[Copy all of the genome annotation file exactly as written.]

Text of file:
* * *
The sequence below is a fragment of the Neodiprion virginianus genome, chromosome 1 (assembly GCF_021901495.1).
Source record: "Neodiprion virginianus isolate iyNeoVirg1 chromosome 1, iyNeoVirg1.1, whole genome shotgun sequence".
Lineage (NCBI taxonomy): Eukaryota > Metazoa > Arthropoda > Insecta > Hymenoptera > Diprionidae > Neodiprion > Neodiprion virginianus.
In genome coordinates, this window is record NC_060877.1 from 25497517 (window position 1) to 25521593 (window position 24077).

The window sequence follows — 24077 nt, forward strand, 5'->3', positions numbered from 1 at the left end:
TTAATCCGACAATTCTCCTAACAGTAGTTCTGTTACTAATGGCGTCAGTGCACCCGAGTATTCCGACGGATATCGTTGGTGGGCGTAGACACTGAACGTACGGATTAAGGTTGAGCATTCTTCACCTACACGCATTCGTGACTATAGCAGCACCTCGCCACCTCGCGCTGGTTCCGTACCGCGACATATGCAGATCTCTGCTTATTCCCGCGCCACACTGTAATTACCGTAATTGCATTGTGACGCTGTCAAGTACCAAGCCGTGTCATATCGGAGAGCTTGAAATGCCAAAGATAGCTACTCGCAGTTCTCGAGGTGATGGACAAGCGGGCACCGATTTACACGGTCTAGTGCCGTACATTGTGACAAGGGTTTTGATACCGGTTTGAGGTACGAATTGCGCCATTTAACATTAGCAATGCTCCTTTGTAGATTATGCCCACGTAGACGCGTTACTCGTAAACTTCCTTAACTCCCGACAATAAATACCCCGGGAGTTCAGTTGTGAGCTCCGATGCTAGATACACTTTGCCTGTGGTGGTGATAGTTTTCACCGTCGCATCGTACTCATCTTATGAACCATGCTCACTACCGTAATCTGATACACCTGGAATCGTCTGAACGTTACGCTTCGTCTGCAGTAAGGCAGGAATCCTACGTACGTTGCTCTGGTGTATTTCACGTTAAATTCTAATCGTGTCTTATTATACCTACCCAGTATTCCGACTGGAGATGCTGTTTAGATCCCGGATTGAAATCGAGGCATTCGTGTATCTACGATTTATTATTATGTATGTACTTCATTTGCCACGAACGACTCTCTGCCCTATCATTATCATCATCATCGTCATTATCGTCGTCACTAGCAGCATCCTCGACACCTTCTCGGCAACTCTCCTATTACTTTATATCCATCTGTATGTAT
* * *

The sequence below is a fragment of the Neodiprion virginianus genome, chromosome 1 (assembly GCF_021901495.1).
Source record: "Neodiprion virginianus isolate iyNeoVirg1 chromosome 1, iyNeoVirg1.1, whole genome shotgun sequence".
Lineage (NCBI taxonomy): Eukaryota > Metazoa > Arthropoda > Insecta > Hymenoptera > Diprionidae > Neodiprion > Neodiprion virginianus.
In genome coordinates, this window is record NC_060877.1 from 25497517 (window position 1) to 25521593 (window position 24077).

The window sequence follows — 24077 nt, forward strand, 5'->3', positions numbered from 1 at the left end:
TTAATCCGACAATTCTCCTAACAGTAGTTCTGTTACTAATGGCGTCAGTGCACCCGAGTATTCCGACGGATATCGTTGGTGGGCGTAGACACTGAACGTACGGATTAAGGTTGAGCATTCTTCACCTACACGCATTCGTGACTATAGCAGCACCTCGCCACCTCGCGCTGGTTCCGTACCGCGACATATGCAGATCTCTGCTTATTCCCGCGCCACACTGTAATTACCGTAATTGCATTGTGACGCTGTCAAGTACCAAGCCGTGTCATATCGGAGAGCTTGAAATGCCAAAGATAGCTACTCGCAGTTCTCGAGGTGATGGACAAGCGGGCACCGATTTACACGGTCTAGTGCCGTACATTGTGACAAGGGTTTTGATACCGGTTTGAGGTACGAATTGCGCCATTTAACATTAGCAATGCTCCTTTGTAGATTATGCCCACGTAGACGCGTTACTCGTAAACTTCCTTAACTCCCGACAATAAATACCCCGGGAGTTCAGTTGTGAGCTCCGATGCTAGATACACTTTGCCTGTGGTGGTGATAGTTTTCACCGTCGCATCGTACTCATCTTATGAACCATGCTCACTACCGTAATCTGATACACCTGGAATCGTCTGAACGTTACGCTTCGTCTGCAGTAAGGCAGGAATCCTACGTACGTTGCTCTGGTGTATTTCACGTTAAATTCTAATCGTGTCTTATTATACCTACCCAGTATTCCGACTGGAGATGCTGTTTAGATCCCGGATTGAAATCGAGGCATTCGTGTATCTACGATTTATTATTATGTATGTACTTCATTTGCCACGAACGACTCTCTGCCCTATCATTATCATCATCATCGTCATTATCGTCGTCACTAGCAGCATCCTCGACACCTTCTCGGCAACTCTCCTATTACTTTATATCCATCTGTATGTAT